The controversy over Nefertiti’s resting place is in some ways an extension of the tumult she experienced in life. The pharaoh Akhenaten, her husband, upended centuries of polytheistic tradition and converted Egypt to the worship of the sun god Aten, even going so far as to construct a new capital city some 250 miles to the north of the previous capital, Thebes. This swept the country into disarray, and the changes he wrought would ultimately be overturned.
During this time, some Egyptologists believe that Nefertiti came to rule as a pharaoh in her own right, possibly under the name Smenkhkare. She would have reigned for no more than a year or two.
When she died, pharaoh or not, her royal status meant she would have been mummified according to tradition: Priests would have removed her organs and washed her body with a solution of natron, a naturally occurring soda ash similar to modern baking soda. They then would have placed packets of linen, resin and natron in her body cavities and anointed her body with oils and resin. Finally, they would have wrapped layer upon layer of resin-soaked linen around her body, sealing the queen in an antimicrobial shroud.
While we know that she lived, and what would have happened to her after death, we are still missing the critical piece of evidence that would tie her story together: Nefertiti herself. It’s a cold case for the ages
How to Become a Mummy
Put simply, mummification is the full or partial preservation of soft
tissues, accomplished by arresting the process of cell disintegration and
bacterial growth that begins soon after death. The many ways to become a
mummy share two characteristics: the absence of liquid water, and an
environment free of, or at least hostile to, bacteria.
Freezing: Bacteria cannot survive without liquid water; keeping a body below freezing halts microbial activity.
Hermetic environments: If a burial chamber or coffin is sealed tightly enough, water and foreign microbes cannot get in, leaving the corpse largely untouched.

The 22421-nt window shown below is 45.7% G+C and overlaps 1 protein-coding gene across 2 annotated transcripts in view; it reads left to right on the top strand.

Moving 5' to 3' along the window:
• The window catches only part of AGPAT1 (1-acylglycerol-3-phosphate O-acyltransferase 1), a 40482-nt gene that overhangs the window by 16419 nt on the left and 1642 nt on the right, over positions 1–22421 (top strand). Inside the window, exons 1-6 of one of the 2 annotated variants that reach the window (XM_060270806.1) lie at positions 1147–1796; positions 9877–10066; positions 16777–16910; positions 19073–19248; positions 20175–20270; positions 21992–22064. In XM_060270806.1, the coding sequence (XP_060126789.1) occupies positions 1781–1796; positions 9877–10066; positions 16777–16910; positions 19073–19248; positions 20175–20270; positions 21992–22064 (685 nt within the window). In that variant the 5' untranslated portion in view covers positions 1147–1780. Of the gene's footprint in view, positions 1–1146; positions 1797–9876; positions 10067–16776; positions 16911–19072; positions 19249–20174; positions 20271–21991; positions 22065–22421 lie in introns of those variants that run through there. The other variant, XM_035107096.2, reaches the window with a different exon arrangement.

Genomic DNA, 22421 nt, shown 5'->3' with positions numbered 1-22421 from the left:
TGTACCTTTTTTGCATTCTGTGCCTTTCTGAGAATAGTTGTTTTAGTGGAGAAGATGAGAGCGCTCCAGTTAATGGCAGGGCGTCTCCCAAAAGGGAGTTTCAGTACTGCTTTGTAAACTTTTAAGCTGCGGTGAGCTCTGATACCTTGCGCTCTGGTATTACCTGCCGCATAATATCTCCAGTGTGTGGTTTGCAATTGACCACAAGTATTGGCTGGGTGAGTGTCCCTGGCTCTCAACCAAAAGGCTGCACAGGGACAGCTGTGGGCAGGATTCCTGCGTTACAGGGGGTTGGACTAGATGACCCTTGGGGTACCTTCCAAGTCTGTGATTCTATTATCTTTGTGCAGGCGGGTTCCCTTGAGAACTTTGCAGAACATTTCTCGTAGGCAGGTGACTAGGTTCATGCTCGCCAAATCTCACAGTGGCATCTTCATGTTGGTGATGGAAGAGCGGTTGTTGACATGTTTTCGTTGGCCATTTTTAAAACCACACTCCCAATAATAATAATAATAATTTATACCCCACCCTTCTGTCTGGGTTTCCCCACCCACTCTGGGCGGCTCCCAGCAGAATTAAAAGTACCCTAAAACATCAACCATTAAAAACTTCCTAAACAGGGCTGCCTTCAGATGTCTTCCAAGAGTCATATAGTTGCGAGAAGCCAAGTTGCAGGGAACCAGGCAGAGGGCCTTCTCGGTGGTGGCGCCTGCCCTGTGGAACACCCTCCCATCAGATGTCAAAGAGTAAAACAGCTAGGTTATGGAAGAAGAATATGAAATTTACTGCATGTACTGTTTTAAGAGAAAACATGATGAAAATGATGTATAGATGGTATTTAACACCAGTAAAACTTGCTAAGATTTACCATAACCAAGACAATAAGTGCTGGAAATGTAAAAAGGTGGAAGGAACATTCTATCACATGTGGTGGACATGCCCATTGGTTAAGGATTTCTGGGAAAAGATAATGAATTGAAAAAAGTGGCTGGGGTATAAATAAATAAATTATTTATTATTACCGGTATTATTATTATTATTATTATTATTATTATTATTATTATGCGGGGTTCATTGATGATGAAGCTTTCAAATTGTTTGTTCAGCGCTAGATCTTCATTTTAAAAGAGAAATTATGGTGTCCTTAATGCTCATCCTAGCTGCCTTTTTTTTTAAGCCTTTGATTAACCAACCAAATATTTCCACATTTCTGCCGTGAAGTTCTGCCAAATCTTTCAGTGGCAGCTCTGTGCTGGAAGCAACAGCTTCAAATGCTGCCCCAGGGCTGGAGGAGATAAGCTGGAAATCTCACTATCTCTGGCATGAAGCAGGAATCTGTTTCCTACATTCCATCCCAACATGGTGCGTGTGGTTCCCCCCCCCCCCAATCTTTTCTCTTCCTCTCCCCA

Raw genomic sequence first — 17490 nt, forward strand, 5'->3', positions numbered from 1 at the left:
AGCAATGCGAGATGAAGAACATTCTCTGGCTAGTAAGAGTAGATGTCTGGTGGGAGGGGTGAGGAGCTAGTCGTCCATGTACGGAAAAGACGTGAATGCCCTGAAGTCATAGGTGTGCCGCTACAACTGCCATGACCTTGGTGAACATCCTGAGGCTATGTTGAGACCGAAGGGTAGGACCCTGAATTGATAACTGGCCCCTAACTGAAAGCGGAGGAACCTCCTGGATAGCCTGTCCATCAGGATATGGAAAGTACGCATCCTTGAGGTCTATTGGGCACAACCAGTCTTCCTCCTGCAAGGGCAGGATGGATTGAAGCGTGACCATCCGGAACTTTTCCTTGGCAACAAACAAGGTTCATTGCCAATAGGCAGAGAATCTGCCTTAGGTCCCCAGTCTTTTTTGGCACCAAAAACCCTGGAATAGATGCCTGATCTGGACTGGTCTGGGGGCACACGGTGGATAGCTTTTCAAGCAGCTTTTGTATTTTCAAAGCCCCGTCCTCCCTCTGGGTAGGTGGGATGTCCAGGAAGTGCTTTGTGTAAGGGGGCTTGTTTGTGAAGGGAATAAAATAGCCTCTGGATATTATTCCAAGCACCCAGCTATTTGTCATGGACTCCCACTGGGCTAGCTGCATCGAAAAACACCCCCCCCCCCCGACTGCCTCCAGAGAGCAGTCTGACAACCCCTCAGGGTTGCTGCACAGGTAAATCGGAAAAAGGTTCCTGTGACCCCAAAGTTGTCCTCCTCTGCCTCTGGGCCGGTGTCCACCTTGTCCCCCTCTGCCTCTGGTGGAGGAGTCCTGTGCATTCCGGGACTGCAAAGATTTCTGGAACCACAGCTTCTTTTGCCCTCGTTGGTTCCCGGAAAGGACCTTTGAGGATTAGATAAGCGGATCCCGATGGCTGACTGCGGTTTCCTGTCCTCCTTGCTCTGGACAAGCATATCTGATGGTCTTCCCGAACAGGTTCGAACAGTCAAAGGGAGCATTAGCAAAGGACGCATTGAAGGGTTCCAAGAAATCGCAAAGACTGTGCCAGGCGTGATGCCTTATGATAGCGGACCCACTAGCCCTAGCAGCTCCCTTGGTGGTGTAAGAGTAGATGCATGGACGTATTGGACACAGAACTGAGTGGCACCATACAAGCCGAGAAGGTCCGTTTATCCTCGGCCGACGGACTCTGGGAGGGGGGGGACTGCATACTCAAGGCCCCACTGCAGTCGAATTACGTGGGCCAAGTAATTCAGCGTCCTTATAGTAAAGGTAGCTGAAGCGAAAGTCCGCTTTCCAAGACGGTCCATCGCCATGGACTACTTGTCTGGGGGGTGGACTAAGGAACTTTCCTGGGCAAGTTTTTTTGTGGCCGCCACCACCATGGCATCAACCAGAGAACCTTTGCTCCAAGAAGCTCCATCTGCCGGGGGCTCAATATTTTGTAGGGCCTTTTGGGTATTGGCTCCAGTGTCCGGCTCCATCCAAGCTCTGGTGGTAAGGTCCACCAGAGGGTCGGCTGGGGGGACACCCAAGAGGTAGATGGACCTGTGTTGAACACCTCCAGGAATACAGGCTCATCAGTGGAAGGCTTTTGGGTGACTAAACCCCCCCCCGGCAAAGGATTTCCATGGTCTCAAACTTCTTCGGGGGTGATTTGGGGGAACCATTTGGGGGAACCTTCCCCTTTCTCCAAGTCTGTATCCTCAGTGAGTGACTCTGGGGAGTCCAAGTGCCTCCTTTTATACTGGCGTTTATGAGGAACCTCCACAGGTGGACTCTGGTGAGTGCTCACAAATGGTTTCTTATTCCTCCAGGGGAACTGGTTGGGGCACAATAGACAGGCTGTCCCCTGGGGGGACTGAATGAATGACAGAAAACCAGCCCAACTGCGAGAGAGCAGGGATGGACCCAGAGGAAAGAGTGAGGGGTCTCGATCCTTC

- Desiccation: In extremely dry environments, moisture leaves the body rapidly. Without water, the bacteria that usually begin to eat away at tissues are unable to survive, and the formation of cell- and organ-destroying enzymes is halted, leaving the body intact, if a bit shriveled.
Naturally anaerobic environments: Some cultures in Europe buried bodies in nearby peat bogs; the oxygen-free environment kept microbes out as well.
Although practices differed across cultures, most methods of artificial mummification involved removing the internal organs and replacing them with grasses or linens to re-create the body’s original shape. The body was then closed up and usually treated with some sort of chemical agent. This could be a salt solution, as in the case of the Egyptians, or mercury or some other mixture. Finally, the preparers wrapped the body in cloth and placed it in a sealed coffin.
The Ultimate DIY: Self-Mummification
This rare type of mummification was practiced mostly by Buddhist monks who attempted to attain divinity by purposefully preserving their bodies. The process was long and painful, and involved surviving solely on a diet of tree bark, pine needles, nuts and berries for up to a decade. The ascetic diet of slow starvation eliminated body fat — which tends to decay faster than other types of tissue — and built up chemical compounds toxic to bacteria associated with decomposition. Just before death, the individual would bury himself alive with the help of other monks.